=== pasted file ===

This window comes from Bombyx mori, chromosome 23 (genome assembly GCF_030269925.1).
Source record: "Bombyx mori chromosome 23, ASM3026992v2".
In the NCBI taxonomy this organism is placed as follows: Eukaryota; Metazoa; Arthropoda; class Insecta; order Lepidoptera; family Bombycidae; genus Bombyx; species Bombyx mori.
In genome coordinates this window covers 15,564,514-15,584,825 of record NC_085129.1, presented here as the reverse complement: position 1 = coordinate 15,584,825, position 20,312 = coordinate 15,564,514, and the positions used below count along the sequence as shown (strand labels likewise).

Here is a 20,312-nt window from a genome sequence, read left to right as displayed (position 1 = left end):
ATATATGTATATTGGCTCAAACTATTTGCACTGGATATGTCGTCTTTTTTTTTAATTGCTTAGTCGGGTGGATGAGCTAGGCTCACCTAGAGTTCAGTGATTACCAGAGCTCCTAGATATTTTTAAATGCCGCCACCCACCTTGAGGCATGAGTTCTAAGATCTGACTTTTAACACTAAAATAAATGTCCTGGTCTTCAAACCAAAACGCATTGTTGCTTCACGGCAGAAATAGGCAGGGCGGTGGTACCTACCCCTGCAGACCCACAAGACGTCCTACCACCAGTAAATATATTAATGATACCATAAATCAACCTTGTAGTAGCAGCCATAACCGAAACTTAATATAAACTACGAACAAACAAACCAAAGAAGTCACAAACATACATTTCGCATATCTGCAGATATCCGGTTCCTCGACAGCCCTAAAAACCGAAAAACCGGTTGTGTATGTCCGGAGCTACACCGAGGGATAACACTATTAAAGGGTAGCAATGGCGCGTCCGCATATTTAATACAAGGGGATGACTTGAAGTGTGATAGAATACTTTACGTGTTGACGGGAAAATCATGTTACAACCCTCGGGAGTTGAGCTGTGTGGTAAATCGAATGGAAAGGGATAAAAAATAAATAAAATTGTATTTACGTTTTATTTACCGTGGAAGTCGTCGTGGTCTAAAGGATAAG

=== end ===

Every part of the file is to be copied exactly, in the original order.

This window comes from Bombyx mori, chromosome 23 (genome assembly GCF_030269925.1).
Source record: "Bombyx mori chromosome 23, ASM3026992v2".
In the NCBI taxonomy this organism is placed as follows: Eukaryota; Metazoa; Arthropoda; class Insecta; order Lepidoptera; family Bombycidae; genus Bombyx; species Bombyx mori.
In genome coordinates this window covers 15,564,514-15,584,825 of record NC_085129.1, presented here as the reverse complement: position 1 = coordinate 15,584,825, position 20,312 = coordinate 15,564,514, and the positions used below count along the sequence as shown (strand labels likewise).

Here is a 20,312-nt window from a genome sequence, read left to right as displayed (position 1 = left end):
ATATATGTATATTGGCTCAAACTATTTGCACTGGATATGTCGTCTTTTTTTTTAATTGCTTAGTCGGGTGGATGAGCTAGGCTCACCTAGAGTTCAGTGATTACCAGAGCTCCTAGATATTTTTAAATGCCGCCACCCACCTTGAGGCATGAGTTCTAAGATCTGACTTTTAACACTAAAATAAATGTCCTGGTCTTCAAACCAAAACGCATTGTTGCTTCACGGCAGAAATAGGCAGGGCGGTGGTACCTACCCCTGCAGACCCACAAGACGTCCTACCACCAGTAAATATATTAATGATACCATAAATCAACCTTGTAGTAGCAGCCATAACCGAAACTTAATATAAACTACGAACAAACAAACCAAAGAAGTCACAAACATACATTTCGCATATCTGCAGATATCCGGTTCCTCGACAGCCCTAAAAACCGAAAAACCGGTTGTGTATGTCCGGAGCTACACCGAGGGATAACACTATTAAAGGGTAGCAATGGCGCGTCCGCATATTTAATACAAGGGGATGACTTGAAGTGTGATAGAATACTTTACGTGTTGACGGGAAAATCATGTTACAACCCTCGGGAGTTGAGCTGTGTGGTAAATCGAATGGAAAGGGATAAAAAATAAATAAAATTGTATTTACGTTTTATTTACCGTGGAAGTCGTCGTGGTCTAAAGGATAAG